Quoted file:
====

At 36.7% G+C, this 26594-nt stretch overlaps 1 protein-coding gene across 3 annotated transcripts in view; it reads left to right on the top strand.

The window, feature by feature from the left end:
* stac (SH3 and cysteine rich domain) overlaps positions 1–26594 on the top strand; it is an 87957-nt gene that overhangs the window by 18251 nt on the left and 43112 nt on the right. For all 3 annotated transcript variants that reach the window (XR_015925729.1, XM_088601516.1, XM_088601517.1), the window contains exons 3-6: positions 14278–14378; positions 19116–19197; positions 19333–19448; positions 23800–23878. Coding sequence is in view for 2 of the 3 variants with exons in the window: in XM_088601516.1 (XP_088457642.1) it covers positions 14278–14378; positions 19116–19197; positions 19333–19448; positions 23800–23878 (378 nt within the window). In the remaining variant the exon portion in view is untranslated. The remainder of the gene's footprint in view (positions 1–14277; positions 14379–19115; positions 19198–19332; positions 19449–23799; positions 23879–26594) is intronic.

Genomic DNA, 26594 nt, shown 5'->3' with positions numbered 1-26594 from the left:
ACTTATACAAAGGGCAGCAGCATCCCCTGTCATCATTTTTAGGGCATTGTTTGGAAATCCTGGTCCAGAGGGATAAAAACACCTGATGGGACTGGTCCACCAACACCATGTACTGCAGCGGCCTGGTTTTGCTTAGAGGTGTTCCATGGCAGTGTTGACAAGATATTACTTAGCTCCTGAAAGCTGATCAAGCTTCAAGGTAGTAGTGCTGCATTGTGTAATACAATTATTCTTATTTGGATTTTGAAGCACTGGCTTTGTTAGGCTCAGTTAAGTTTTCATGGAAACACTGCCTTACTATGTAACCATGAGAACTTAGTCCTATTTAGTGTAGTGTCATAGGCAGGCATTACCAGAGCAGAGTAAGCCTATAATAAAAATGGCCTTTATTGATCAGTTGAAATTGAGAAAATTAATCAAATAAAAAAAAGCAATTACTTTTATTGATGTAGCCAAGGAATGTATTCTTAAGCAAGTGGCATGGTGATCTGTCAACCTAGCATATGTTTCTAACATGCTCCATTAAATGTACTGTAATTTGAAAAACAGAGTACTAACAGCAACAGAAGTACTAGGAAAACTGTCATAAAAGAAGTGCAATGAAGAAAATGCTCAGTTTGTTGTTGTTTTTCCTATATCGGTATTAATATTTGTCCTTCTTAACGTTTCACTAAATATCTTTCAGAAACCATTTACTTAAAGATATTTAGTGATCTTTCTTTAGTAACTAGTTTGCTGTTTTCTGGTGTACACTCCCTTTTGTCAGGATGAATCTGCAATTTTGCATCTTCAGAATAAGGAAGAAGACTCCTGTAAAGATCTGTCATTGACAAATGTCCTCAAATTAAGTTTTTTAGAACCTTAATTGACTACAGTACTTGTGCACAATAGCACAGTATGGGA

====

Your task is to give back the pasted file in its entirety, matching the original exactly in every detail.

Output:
At 36.7% G+C, this 26594-nt stretch overlaps 1 protein-coding gene across 3 annotated transcripts in view; it reads left to right on the top strand.

The window, feature by feature from the left end:
* stac (SH3 and cysteine rich domain) overlaps positions 1–26594 on the top strand; it is an 87957-nt gene that overhangs the window by 18251 nt on the left and 43112 nt on the right. For all 3 annotated transcript variants that reach the window (XR_015925729.1, XM_088601516.1, XM_088601517.1), the window contains exons 3-6: positions 14278–14378; positions 19116–19197; positions 19333–19448; positions 23800–23878. Coding sequence is in view for 2 of the 3 variants with exons in the window: in XM_088601516.1 (XP_088457642.1) it covers positions 14278–14378; positions 19116–19197; positions 19333–19448; positions 23800–23878 (378 nt within the window). In the remaining variant the exon portion in view is untranslated. The remainder of the gene's footprint in view (positions 1–14277; positions 14379–19115; positions 19198–19332; positions 19449–23799; positions 23879–26594) is intronic.

Genomic DNA, 26594 nt, shown 5'->3' with positions numbered 1-26594 from the left:
ACTTATACAAAGGGCAGCAGCATCCCCTGTCATCATTTTTAGGGCATTGTTTGGAAATCCTGGTCCAGAGGGATAAAAACACCTGATGGGACTGGTCCACCAACACCATGTACTGCAGCGGCCTGGTTTTGCTTAGAGGTGTTCCATGGCAGTGTTGACAAGATATTACTTAGCTCCTGAAAGCTGATCAAGCTTCAAGGTAGTAGTGCTGCATTGTGTAATACAATTATTCTTATTTGGATTTTGAAGCACTGGCTTTGTTAGGCTCAGTTAAGTTTTCATGGAAACACTGCCTTACTATGTAACCATGAGAACTTAGTCCTATTTAGTGTAGTGTCATAGGCAGGCATTACCAGAGCAGAGTAAGCCTATAATAAAAATGGCCTTTATTGATCAGTTGAAATTGAGAAAATTAATCAAATAAAAAAAAGCAATTACTTTTATTGATGTAGCCAAGGAATGTATTCTTAAGCAAGTGGCATGGTGATCTGTCAACCTAGCATATGTTTCTAACATGCTCCATTAAATGTACTGTAATTTGAAAAACAGAGTACTAACAGCAACAGAAGTACTAGGAAAACTGTCATAAAAGAAGTGCAATGAAGAAAATGCTCAGTTTGTTGTTGTTTTTCCTATATCGGTATTAATATTTGTCCTTCTTAACGTTTCACTAAATATCTTTCAGAAACCATTTACTTAAAGATATTTAGTGATCTTTCTTTAGTAACTAGTTTGCTGTTTTCTGGTGTACACTCCCTTTTGTCAGGATGAATCTGCAATTTTGCATCTTCAGAATAAGGAAGAAGACTCCTGTAAAGATCTGTCATTGACAAATGTCCTCAAATTAAGTTTTTTAGAACCTTAATTGACTACAGTACTTGTGCACAATAGCACAGTATGGGA